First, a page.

Difficult people do exist at any given type of work and professional wrestling is not an exception. Bottom line is, no workplace is without them. Not because pro wrestling is mostly about fighting, doesn’t mean you have to deal with things like a title match. Pro wrestling should and must also be treated as a professional work environment like any other employment. And because of that, those who work in the pro wrestling business should deal with issues in a professional manner. How difficult dealing with a person will depend on different factors like your attitude, confidence and your professional etiquette.
It’s easier dealing with challenging personalities when it’s one on one. However, dealing with challenging personalities is much tougher when they are attacking you without others being aware of it.
There are different types of people with different personality traits. Some talks constantly and never listen, some wants to be the boss, some have professional commitment issues and the list goes on. Difficult coworkers compete with you for power, privilege, and the spotlight; some even go too far by making themselves look good at your expense.
They all have one thing in common. You must address them. No matter the type of difficult situation in which you find yourself, dealing with difficult people or situations is a must.
Why You Must Deal With Difficult People
Not addressing them will not make your situation get better. If left unaddressed, it usually gets worse.
You might get shocked when people treat you unprofessionally and shock is the normal initial reaction. So take your time to think and understand exactly what is happening. Once you are fully aware of the situation, then you should start thinking about how you should professionally deal with it.
The feeling of anger without any resolution is irrational and you’re better off addressing every situation professionally in a calm manner. Fighting fire with fire will only make things worse.
Constant complaining about the coworker or situation can quickly earn you the title of whiner or complainer. Managers will wonder why you are unable to solve your own problems – regardless if you are just being vocal about the situation.
The Worst Case Scenario If You Fail to Deal With Difficult People
Your other co-workers might even think that you can’t handle situations in a mature professional manner and you could be labeled as a difficult person yourself if you don’t handle the situation appropriately.
Finally, if the situation continues to deteriorate over time, the organization and your boss may tire of you. The boss may decide you are a “high maintenance” employee, easily replaced with a more professional or cooperative person, and you could lose your job.
Dealing With the Difficult Coworker
Confronting bullies publicly can often lead to making thing bad for both parties. Let’s look at more productive ways to address your difficult coworker.
Start out by examining yourself. Are you sure that the other person is really the problem and that you’re not overreacting? Have you always experienced difficulty with the same type of person or actions?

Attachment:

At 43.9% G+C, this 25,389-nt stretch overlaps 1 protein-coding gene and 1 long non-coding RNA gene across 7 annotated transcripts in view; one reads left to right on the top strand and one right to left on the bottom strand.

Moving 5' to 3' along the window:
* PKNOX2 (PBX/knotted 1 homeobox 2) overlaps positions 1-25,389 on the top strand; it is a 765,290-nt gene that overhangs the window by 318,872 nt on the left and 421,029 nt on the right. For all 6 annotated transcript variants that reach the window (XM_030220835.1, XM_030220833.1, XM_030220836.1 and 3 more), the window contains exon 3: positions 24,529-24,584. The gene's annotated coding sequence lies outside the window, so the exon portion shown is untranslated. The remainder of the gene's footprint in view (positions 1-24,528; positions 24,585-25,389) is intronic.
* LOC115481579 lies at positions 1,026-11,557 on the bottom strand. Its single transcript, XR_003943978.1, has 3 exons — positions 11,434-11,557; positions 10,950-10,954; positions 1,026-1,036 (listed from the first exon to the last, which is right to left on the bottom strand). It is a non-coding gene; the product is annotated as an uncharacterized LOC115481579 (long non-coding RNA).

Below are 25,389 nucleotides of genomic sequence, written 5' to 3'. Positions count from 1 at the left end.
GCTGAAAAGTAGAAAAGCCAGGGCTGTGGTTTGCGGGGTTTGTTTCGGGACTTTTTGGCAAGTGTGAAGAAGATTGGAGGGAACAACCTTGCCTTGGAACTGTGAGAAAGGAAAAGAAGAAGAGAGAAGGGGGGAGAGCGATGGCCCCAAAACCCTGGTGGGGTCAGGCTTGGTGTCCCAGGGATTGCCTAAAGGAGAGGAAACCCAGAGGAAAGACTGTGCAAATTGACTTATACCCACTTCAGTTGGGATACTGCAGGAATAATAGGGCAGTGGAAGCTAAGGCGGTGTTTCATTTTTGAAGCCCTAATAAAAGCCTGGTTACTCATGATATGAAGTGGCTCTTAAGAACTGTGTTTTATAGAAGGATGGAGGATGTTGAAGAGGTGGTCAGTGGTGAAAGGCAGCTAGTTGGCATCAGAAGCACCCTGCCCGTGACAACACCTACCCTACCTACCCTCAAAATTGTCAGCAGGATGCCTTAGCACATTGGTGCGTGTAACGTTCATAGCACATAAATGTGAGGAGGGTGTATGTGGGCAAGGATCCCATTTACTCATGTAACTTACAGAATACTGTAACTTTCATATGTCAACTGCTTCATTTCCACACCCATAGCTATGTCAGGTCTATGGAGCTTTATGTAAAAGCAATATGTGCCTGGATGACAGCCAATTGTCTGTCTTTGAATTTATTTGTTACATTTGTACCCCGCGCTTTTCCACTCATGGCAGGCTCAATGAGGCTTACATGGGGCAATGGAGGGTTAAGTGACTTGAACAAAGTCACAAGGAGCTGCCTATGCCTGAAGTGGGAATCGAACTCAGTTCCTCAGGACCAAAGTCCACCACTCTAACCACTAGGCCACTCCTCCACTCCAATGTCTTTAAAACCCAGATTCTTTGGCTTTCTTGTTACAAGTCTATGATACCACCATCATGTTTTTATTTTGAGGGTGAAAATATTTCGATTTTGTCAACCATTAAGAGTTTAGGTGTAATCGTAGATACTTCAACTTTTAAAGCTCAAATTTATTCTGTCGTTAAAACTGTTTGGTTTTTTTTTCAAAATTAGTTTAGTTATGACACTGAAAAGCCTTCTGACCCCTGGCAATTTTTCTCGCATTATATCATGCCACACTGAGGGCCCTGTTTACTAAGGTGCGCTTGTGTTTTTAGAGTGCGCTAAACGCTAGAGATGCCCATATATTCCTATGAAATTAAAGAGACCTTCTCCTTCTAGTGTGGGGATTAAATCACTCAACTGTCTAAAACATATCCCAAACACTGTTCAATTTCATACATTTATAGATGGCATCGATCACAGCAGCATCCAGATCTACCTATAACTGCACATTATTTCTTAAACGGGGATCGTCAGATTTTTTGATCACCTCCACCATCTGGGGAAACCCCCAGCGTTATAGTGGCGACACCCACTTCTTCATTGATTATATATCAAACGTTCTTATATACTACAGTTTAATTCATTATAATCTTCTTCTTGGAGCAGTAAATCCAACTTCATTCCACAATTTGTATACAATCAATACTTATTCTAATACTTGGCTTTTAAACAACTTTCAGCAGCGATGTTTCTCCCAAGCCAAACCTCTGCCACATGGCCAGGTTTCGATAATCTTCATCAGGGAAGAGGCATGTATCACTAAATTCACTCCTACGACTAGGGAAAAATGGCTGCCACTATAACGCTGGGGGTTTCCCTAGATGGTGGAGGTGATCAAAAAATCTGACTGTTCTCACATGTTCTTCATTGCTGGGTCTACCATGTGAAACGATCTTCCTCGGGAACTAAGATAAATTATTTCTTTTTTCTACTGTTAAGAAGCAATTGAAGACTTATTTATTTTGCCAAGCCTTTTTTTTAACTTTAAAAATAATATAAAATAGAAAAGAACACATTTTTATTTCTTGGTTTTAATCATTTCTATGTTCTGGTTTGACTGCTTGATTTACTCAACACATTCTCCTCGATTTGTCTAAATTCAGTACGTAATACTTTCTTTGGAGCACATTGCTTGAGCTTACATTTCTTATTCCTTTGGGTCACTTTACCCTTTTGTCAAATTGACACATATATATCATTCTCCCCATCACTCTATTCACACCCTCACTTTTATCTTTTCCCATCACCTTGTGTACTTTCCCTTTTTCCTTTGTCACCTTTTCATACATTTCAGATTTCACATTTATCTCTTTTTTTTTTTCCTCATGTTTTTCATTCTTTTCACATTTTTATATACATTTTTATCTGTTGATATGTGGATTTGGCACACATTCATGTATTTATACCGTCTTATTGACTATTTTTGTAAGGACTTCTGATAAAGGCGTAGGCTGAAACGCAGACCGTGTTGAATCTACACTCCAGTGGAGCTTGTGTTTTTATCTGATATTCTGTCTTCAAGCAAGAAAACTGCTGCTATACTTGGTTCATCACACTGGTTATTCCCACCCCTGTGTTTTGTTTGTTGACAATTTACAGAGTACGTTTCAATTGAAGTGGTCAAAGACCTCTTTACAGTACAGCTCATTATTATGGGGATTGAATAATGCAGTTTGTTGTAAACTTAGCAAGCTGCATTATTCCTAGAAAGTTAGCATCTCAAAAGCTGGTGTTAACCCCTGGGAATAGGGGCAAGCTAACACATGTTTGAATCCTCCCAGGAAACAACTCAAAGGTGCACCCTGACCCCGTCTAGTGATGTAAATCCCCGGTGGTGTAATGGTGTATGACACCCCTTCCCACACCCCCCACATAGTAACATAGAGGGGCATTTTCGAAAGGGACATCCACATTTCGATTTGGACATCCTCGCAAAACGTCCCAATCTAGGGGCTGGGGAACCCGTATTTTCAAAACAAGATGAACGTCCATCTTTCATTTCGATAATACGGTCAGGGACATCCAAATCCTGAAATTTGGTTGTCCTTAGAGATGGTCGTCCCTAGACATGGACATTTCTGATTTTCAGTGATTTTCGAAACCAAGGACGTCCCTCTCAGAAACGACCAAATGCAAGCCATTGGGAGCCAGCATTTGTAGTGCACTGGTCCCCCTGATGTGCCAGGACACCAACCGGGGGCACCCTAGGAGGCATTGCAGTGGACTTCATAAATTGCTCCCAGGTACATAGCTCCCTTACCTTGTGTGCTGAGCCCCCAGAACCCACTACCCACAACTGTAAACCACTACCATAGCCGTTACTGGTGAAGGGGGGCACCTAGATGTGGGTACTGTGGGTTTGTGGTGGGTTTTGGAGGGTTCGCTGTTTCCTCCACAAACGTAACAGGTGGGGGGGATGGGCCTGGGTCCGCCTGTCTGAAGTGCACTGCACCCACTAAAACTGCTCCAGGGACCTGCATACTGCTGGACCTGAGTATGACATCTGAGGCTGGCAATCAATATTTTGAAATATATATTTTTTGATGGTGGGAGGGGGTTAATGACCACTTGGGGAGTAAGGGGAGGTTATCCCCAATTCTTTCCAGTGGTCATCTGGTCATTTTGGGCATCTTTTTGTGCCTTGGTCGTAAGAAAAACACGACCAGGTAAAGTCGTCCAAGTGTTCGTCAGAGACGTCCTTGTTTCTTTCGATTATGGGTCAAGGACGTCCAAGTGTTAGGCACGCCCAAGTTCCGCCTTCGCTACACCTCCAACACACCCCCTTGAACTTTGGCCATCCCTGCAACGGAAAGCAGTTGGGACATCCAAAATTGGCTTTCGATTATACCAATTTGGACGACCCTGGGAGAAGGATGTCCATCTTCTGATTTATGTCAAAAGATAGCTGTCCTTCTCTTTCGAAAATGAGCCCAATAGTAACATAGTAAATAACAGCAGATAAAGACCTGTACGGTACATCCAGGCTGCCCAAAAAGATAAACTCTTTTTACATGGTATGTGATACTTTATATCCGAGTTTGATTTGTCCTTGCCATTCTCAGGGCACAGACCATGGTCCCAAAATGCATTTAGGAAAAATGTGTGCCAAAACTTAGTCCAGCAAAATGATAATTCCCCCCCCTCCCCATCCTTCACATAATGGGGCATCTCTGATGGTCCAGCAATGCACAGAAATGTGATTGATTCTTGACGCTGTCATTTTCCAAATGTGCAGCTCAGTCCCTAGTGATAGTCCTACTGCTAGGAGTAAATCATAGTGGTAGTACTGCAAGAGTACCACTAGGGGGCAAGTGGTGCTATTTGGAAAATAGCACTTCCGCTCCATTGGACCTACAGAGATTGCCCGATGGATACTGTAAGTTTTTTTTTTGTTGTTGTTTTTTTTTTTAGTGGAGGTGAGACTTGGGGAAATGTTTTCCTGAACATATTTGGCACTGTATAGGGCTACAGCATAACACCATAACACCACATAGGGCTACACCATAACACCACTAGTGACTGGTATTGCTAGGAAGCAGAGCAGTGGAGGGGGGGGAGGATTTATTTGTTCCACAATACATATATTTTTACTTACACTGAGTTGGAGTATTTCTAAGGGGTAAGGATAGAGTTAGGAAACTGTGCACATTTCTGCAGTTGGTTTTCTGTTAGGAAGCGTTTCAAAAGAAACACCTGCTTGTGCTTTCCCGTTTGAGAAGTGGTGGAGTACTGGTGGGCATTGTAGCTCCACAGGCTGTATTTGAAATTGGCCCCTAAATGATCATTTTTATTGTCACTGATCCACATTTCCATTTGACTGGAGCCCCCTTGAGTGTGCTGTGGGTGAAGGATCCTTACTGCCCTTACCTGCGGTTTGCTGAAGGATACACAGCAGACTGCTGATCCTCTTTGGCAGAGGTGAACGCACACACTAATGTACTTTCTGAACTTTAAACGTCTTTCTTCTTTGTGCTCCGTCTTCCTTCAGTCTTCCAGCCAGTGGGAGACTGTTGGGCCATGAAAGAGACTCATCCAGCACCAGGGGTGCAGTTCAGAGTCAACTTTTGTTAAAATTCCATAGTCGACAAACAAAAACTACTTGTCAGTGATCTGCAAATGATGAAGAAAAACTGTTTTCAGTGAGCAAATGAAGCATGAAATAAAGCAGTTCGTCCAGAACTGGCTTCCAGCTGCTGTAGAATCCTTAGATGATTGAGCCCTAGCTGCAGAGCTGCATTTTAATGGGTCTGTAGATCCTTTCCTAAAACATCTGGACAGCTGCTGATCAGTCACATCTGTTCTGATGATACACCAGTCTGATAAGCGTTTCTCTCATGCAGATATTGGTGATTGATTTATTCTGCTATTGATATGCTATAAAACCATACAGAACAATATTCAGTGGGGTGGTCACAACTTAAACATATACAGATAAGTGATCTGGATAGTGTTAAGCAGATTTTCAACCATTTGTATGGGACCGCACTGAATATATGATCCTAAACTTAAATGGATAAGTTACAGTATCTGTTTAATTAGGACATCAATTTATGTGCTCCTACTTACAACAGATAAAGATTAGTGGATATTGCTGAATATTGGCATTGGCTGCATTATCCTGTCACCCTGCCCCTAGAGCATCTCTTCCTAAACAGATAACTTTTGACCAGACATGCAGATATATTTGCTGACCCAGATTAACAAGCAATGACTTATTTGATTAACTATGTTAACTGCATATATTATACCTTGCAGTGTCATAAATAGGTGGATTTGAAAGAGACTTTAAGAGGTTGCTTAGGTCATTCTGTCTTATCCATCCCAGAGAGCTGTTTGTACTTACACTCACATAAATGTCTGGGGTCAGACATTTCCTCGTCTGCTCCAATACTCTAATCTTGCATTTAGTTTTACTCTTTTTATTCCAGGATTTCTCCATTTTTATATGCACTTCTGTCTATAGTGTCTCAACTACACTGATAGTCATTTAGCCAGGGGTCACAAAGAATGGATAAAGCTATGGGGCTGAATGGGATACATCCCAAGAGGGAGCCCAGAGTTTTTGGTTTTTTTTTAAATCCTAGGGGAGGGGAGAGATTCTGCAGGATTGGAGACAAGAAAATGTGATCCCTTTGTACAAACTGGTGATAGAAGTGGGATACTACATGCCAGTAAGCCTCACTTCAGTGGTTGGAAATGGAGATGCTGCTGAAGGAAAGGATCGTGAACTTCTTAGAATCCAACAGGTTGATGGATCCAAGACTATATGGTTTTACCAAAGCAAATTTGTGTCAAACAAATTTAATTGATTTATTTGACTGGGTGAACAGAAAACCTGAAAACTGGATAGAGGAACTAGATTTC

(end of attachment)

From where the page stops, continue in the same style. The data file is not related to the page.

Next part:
Is there a pattern in your interaction with coworkers? Do you recognize that you have buttons that are easily pushed? Always examine yourself first to determine that the problem is the other person and not you.
Brainstorm with a colleague who is neutral about the situation. It is going to be difficult to assess the situation alone; especially if you are already emotionally affected. Thus, having a neutral opinion is a must.
Approaching the person with whom you are having the problem for a private discussion is one of the most direct and effective way of doing it. Talk to the coworker about what you are experiencing. Do not try to include other’s experience in the conversation. Focus on how his or her actions have direct impact on you. Avoid speaking for others as much as possible. Also, focusing on how their actions are affecting you would be a more neutral approach because this will eliminate giving the other person an impression that you are accusing him of something. You are just stating facts about how his actions are affecting you.
Be pleasant and agreeable as you talk with the other person.
During the course of the conversation, they may try to deny it or justify their actions. Unfortunately, some difficult people just don’t care. During the discussion, attempt to reach agreement about positive and supportive actions going forward.
Now that time has passed since this conversation, has the behavior changed? Gotten better? Or worse? Determine whether a follow-up discussion is needed. Determine whether a follow-up discussion will have any impact. Decide if you want to continue to confront the difficult person by yourself.
Never confront their behavior publicly. Even gentle humor or sarcasm will spark into something bigger if this person is indeed trying to give you a hard time.
Direct confrontation does work well for some people in some situations. We don’t think it works to ask the person to stop doing what they’re doing, publicly, but you can employ more positive confrontational tactics.
If you have done what you can do and employed the recommended approach stated above with little or no success, it’s time to involve others – your boss or a manager. Note that you are escalating the situation, so prepare to talk with management in a collected manner. Be prepared to discuss how you tried to handle the matter professionally and are out of options.
Become a peacemaker. 90% of the time, being the bigger person is the best way to go. If the situation is getting worse rather than getting better, then you should escalate it with someone superior and move on with the next idea.
Take notes and address the issues, not as interpersonal problems, but as issues affecting your productivity, the work and your progress. Tell your boss exactly what the difficult person does.